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cushioncrawler
10-19-2011, 09:11 AM
Bachmann illegally endorsed from the pulpit? The IRS reaction? Fearful failure to enforce the law. By SEAN FAIRCLOTH - RDFRS
Added: Saturday, 08 October 2011 at 5:43 AM - An RDFRS Original

Fundamentalist preachers want to endorse candidates that spew hate against gay people and treat women as second-class citizens -- and they demand a tax subsidy to do it.

Meanwhile the Obama administration seems to have chosen to be no better (and possibly worse) than the Bush administration, when it comes to permitting politicking from the pulpit (with a tax subsidy from you).

As an October 1 piece in the New York Times reported, some experts “virtually certain [the IRS] has no continuing audits of church political activity.” This from one group of ministers who, commendably, support separation of church and state. Whether or not the audits are none or few, there is no doubt the Obama administration is permitting widespread violation of the law. Indeed numerous fundamentalist ministers overtly do so -- as the Obama administration meekly sits by. Indeed the Obama IRS, unlike the Bush IRS, ceased to issue reports on illegal campaigning from entities such as churches.

Let me address one fundamentalist canard swiftly: Mega-minister crocodile tears to the contrary, the issue has nothing to do with religious freedom or freedom of speech. Let no one tell you otherwise. One fundamentalist pastor, who opposes the IRS prohibition on preaching from the pulpit, pledged quite specifically to both oppose and endorse candidates from the pulpit based on whether or not they agree with his right wing position on gay marriage and a woman’s right to choose.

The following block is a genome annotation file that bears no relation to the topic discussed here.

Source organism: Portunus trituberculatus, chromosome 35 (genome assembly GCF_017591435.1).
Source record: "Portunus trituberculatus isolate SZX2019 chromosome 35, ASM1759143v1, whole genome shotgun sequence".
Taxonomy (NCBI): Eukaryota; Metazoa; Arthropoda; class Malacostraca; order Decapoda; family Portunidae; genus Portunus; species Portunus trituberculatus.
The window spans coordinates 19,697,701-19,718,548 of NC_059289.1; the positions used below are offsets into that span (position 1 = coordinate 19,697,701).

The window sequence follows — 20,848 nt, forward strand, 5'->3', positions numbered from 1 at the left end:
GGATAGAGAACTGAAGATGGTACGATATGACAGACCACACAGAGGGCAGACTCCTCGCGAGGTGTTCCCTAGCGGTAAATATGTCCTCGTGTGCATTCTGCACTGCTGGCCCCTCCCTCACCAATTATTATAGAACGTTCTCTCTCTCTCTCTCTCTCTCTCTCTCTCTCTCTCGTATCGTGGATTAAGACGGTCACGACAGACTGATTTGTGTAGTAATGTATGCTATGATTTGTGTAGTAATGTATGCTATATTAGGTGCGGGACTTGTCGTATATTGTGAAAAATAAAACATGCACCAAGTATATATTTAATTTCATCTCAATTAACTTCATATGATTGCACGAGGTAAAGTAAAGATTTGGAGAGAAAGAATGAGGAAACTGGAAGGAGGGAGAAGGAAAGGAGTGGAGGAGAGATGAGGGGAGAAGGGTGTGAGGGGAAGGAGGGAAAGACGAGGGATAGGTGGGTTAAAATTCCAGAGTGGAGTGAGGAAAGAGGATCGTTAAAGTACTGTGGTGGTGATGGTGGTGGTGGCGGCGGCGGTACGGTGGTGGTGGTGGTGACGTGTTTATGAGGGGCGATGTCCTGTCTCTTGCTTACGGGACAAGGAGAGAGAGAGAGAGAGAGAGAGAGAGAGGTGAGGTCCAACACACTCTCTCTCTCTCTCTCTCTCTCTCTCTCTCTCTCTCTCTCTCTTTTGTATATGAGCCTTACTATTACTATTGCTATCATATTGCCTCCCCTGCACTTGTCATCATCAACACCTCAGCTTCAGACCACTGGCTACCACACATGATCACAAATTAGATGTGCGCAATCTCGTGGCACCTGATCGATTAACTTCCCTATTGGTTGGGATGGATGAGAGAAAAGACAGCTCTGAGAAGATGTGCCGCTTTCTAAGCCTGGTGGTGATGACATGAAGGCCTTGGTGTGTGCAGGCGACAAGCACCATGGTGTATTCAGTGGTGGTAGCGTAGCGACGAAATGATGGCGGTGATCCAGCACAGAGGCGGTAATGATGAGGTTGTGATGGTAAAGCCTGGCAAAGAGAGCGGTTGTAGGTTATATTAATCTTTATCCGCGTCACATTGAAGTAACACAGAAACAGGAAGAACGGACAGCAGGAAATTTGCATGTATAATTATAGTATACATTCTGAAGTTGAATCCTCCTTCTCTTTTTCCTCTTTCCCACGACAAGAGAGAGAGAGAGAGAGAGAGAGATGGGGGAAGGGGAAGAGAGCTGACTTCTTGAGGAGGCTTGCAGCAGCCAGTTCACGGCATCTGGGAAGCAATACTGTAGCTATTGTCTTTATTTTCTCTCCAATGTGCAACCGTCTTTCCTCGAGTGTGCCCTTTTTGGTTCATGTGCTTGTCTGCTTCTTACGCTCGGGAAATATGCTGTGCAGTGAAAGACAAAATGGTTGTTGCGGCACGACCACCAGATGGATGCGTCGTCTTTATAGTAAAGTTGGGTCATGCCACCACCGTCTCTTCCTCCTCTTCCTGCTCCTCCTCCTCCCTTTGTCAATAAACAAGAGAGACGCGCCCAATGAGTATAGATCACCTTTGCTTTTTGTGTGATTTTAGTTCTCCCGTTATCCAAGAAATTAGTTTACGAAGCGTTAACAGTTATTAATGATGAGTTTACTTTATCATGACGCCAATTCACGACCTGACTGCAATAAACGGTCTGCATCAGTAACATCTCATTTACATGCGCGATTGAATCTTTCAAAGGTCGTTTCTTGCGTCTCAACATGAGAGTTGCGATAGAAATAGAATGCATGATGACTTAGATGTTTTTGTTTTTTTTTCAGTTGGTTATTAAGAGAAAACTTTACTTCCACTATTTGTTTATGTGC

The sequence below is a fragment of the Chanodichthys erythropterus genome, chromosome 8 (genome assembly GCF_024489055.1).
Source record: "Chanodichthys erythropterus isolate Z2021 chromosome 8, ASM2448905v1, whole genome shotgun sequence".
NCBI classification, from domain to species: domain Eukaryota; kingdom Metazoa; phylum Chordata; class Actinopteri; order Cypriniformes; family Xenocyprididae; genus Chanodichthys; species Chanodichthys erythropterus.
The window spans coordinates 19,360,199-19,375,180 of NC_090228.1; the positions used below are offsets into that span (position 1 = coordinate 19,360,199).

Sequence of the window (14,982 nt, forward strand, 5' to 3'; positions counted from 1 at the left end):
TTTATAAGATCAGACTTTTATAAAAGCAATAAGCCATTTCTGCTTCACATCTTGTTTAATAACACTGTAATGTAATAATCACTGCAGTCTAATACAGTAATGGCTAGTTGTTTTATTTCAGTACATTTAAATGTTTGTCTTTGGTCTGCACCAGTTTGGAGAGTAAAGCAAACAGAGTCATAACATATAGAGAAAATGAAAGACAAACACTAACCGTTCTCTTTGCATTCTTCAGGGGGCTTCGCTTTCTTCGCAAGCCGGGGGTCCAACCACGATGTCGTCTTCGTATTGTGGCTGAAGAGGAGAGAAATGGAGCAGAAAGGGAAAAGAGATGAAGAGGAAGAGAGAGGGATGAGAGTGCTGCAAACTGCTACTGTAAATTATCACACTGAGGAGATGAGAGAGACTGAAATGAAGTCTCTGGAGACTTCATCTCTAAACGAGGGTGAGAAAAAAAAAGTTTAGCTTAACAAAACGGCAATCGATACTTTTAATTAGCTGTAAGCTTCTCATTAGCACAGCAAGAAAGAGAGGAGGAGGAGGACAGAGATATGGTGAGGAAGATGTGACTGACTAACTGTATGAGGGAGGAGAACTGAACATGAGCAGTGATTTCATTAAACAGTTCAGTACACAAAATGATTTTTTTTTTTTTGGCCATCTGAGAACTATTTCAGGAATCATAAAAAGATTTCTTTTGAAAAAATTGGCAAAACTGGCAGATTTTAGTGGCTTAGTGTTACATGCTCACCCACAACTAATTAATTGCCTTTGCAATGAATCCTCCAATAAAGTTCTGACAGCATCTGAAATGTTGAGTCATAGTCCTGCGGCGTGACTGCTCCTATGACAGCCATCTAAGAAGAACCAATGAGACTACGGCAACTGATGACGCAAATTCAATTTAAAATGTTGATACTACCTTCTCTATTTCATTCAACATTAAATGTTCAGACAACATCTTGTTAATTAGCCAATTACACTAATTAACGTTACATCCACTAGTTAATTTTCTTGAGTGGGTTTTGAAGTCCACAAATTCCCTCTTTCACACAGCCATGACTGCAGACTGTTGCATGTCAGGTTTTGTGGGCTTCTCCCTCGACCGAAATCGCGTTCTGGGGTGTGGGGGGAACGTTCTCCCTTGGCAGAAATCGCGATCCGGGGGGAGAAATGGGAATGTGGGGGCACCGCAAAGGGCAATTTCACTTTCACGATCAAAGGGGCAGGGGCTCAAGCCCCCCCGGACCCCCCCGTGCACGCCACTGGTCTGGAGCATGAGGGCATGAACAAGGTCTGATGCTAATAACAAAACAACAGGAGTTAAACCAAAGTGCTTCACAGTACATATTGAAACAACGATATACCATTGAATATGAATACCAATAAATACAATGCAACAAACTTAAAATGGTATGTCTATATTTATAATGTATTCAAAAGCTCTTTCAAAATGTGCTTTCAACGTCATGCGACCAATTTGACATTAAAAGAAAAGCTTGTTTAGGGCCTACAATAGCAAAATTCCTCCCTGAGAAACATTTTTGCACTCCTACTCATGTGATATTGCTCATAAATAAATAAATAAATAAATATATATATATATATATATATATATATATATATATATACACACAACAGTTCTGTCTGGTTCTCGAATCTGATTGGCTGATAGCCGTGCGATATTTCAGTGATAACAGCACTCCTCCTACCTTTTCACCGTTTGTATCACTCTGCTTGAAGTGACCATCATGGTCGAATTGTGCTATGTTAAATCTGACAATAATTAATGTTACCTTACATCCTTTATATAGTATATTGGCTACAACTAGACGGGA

This reverend, James Garlow, misleadingly declares that there should be “no government intrusion in the pulpit.” I declare that there should be no fundamentalist intrusion on my wallet.

I completely agree that this right wing minister should be free to vent his anti-gay bile – and endorse candidates from the pulpit on that basis if he so chooses -- but his church should then lose eligibility for tax deductible contributions (among other tax subsidies).

The fundamentalist preachers manage to make it through an entire New York Times story without addressing this “fundamental” point. The issue isn’t freedom of speech or religion. The issue is the tax subsidy that we all are forced to provide to religions.

Preachers can say whatever they want from the pulpit -- but a tax deduction is in effect a government subsidy. Don’t think so? Contrast treatment of churches with a business that creates products that actually help people. And of course, you and I pay taxes as individuals. The rest of us thus subsidize tax-exempt churches that preach hate against gay people and subordination of women (and for that matter, hindus are forced to subsidize muslims, conservative religious people are forced to subsidize liberal religions).

It gets worse. The IRS, under Bush not Obama, dared to audit a church that (the IRS had reason to believe) endorsed an obscure political candidate from the pulpit. The obscure politician that the mega-church apparently endorsed is the no longer obscure Michelle Bachmann.

The church sued the government! Why? Under Ronald Reagan a law passed, holding that only a high IRS official can authorize an audit of a church. Bachmann’s mega-church friends argued the IRS official who initiated the audit didn’t come from a high enough level of the bureaucracy.